My nerves were calmed upon walking into Elizabeth, though. Austere yet charming, the whitewashed space was accented by light fixtures made from bare tree branches; dining chairs draped with faux-fur slipcovers; a chef’s counter armed with Elder Scrolls and Vikings Funko Pop! dolls. It was all in support of the season’s menu theme: vikings.
There were two options: land or sea. Or, as the first in a delightful succession of servers explained it, “Imagine a viking ship has reached the shore. One group goes on land to look for food, the other into the sea.” My friend Erin and I opted to order one of each to share and, despite my trepidation of certain meats, placed no restrictions on what we would eat. (You can arrange for some allergies and dietary needs in advance.) We wanted to go all in.
After the amuse-bouche—a surprisingly complex roasted whey carrot dressed with goat’s-milk cheese and edible flowers—came our first courses. The land dish was … a bowl of rocks. The server assured me the top “rock” was actually a baked potato coated in edible clay. But it was very convincing as a rock, so I bit in with trepidation. As Erin ate the rest, dipping it into the cheese and butter puddings it was served with, I forked into her langoustine with lingonberries. (Pro tip: don’t try to tear off the claw without looking. You will stab your finger on a spine.) So far, so very good.
As the servers continued to weave their culinary narrative, I realized there was an unmentioned character in their tale—Elizabeth itself. The restaurant is small, seating about 16 or so, and the kitchen is wide open. It was impossible not to get caught up in what was happening back there, particularly when sous chefs were wielding brûlée torches and “plating” on gorgeous pieces of handmade pottery. And the line between front and back of house was practically nonexistent. One moment, you’d see someone in the kitchen stirring and slicing; the next they’d be presenting your next course or clearing your table. (Chef Regan included.)
This created an unexpected intimacy, one that removed any hesitation when asking about a particular dish. It’s clear the teammates take a deep yet quiet pride in their collective work. They spoke warmly about where ingredients came from, excitedly about the preparation techniques used. They always used “we” or “our,” never “me” or “Chef Regan.” (Again, Chef Regan included.)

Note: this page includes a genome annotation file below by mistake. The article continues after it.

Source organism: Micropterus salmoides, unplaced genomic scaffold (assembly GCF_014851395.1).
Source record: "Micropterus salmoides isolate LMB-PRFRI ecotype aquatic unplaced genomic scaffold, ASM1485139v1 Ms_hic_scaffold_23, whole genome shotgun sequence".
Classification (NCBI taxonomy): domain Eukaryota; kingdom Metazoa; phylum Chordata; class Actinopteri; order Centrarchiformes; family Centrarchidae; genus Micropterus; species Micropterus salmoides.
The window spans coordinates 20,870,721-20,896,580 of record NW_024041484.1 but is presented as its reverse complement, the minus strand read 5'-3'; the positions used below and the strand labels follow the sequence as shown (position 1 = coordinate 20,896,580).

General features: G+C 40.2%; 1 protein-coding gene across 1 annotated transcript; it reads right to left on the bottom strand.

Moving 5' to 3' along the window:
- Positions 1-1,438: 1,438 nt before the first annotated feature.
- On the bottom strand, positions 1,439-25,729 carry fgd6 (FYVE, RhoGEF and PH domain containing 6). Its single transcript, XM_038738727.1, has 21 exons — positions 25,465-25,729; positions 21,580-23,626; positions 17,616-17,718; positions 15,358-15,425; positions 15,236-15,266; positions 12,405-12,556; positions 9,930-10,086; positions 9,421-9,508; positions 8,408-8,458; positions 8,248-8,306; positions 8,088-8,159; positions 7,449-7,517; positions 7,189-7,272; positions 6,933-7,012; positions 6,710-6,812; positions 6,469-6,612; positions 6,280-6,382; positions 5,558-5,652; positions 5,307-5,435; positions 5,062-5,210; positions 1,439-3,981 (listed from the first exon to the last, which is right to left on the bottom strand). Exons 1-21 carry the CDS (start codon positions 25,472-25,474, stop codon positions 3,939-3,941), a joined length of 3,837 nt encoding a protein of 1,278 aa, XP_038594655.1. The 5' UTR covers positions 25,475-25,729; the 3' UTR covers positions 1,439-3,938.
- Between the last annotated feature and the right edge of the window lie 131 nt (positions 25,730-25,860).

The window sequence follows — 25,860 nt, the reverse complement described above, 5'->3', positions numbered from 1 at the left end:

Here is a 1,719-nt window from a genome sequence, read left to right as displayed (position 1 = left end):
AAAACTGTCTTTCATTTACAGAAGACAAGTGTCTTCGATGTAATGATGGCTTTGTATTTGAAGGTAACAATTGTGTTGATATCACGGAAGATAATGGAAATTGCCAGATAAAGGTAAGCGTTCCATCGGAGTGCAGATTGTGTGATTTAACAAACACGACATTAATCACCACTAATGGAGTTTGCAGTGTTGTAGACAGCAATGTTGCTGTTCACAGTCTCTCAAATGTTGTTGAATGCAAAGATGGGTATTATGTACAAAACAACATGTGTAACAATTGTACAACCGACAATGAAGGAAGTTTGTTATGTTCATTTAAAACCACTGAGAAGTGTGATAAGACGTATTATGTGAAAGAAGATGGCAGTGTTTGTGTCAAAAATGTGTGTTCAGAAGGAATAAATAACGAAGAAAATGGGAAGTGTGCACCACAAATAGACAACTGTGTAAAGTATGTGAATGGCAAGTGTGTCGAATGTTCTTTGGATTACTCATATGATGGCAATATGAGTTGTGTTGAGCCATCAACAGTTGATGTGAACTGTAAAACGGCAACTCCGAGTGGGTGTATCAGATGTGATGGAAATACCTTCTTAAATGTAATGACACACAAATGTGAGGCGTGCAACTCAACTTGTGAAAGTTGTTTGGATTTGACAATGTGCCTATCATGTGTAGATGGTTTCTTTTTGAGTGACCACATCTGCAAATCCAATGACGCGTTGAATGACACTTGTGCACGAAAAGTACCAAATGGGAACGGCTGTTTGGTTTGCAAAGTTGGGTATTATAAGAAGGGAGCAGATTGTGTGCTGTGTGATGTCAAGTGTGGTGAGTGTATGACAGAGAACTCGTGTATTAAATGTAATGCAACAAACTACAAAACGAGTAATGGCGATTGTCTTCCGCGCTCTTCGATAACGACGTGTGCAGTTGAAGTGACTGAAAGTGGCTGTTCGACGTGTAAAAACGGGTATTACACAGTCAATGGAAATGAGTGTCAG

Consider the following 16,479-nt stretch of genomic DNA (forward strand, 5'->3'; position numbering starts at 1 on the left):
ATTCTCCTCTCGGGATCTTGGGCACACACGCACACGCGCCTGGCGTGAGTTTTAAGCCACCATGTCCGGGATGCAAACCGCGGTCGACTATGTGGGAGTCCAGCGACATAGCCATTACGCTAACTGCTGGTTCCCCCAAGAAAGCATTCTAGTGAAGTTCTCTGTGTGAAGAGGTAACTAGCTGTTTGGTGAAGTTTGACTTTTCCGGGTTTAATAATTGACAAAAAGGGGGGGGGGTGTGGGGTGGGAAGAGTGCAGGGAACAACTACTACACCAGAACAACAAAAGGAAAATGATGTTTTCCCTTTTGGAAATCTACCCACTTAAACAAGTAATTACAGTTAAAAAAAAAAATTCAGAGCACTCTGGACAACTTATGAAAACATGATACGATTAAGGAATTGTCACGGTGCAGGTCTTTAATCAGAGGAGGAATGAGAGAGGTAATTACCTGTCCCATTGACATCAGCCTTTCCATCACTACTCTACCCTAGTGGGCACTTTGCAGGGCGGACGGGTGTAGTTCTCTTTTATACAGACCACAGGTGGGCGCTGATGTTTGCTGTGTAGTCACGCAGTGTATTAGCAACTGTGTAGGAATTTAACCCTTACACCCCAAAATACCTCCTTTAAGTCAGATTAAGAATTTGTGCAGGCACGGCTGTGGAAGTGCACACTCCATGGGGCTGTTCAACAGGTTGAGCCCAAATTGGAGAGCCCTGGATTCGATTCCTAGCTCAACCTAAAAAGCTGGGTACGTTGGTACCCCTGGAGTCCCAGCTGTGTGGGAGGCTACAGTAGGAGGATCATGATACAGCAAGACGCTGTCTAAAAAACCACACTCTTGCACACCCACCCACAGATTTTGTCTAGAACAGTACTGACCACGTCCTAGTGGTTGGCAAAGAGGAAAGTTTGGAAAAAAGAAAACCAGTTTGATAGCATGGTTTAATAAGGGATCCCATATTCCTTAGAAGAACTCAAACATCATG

Over the next few courses, there were so many charms. An herb-rolled, soft-boiled quail egg served in an actual nest; impossibly chewy seaweed bread darkened by squid ink; a cauliflower-mushroom soup that Erin about died over. I was particularly fond of a course called Barnyard: headcheese dusted with beet powder, paired with a collage of root vegetables and flavored puddings reminiscent of something out of the Art Institute of Chicago’s Modern Wing.
And that’s the thing. Never in my life would I have thought that I’d be fond of headcheese. I would have probably never eaten it if it weren’t for this meal. But it was fun to break out of my culinary comfort zone.
The other surprising thing? How full we were, considering it was a tasting menu. By the time we were served the entree courses—rare lamb medallions wrapped in swiss chard and pickled fish in a sauce of its own bones—we were taking deep breaths between bites. I’m pretty sure they were the only two plates we didn’t completely clean.
We managed to buck up for our “one-and-a-half” dessert courses, as the server put it. (The “half” was a palate-cleansing sorbet.) Our favorite was Under the Sea, a spongy coral-seaweed cake so realistic looking it prompted me to ask the server just how much of it we could eat. “All of it,” she said. We complied.
Maybe, as a writer, I’m just a sucker for a good story. But I was enchanted by Elizabeth, both in backstory and in not knowing what was coming next throughout the culinary adventure. And while I probably won’t be buying headcheese any time soon, I’m excited to see what Chef Regan has up her non-chef’s-whites sleeves next season.
Shop Chef Iliana Regan's tasting-menu experience at Elizabeth Restaurant:
Watch her explain her approach to fine dining:
As useful as WD40 and much more edible, coconut oil is a powerhouse. In fact, just one jar of the stuff can replace several household staples, from kitchen ingredients to baby wipes. Here’s how to substitute it for 16 total items in 3 rooms of the home:
1. Coffee: Coconut oil is a reputed energy booster. Swallowing a spoonful or two in the afternoon can be a healthful alternative to a cuppa.2. Coffee creamer: Emulsified and poured into coffee, it’s much tastier than (and probably just as nutritious as) that bulletproof stuff.3. Butter or oil (when sautéing): Coconut oil’s high smoke point makes it great for cooking on the stovetop, especially at high heat. Try swapping it in when making stir-fries, scrambled eggs, or pancakes, especially if you like a very mild coconut flavor.4. Oil (when baking): The oil imparts a delicious je ne sais quoi to baked goods—even boxed ones. Use it to give from-the-box brownies an upgrade, and you’ll dream about them for days.5. Condiments: Drop it into quinoa or oatmeal for added nutrients and healthy fats. You can also put it on top of sweet potatoes instead of butter!
6. Moisturizer: It works on your body and your face. It’s naturally SPF 4, so it offers a bit of protection from UV rays, too.7. Leave-in conditioner and anti-static agent: Rub a small amount between your hands and smooth them over your hair to control flyaways.8. Lip balm: It soothes sore, chapped lips, and other skin irritations.9. Eye-makeup remover: Rub it between your fingers until it liquefies, smear it on your lids, and wipe it off with a cotton pad.10. Face wash: Add a little water and rub it in your hands until it foams.11. Hand and foot cream: Massage it into cracked knuckles, or slather it onto your soles and stick them into socks for an overnight soak.12. Shaving cream: It’ll give you a smooth shave, plus additional moisture for your skin.
13. Ouchie ointment: Dab it on cuts and scrapes, which will benefit from its antimicrobial properties.14. Anti-itch cream: Coconut oil reduces itching from bug bites, and helps to calm sunburn, eczema, and cradle cap.15. Diaper cream: A layer on baby’s bottom guards against (and soothes) diaper rash flare-ups.16. Baby wipes: Simply mix it with hot water and pour it over a stack of paper towels that you’ve cut in half. Keep the towels in an airtight container so they stay moist.
Check out more coconut-oil coverage:
Oil Pulling Whitens Your Teeth and (Maybe) Makes You Invincible
The Five Best Uses for Coconut Oil You’ve Never Heard Of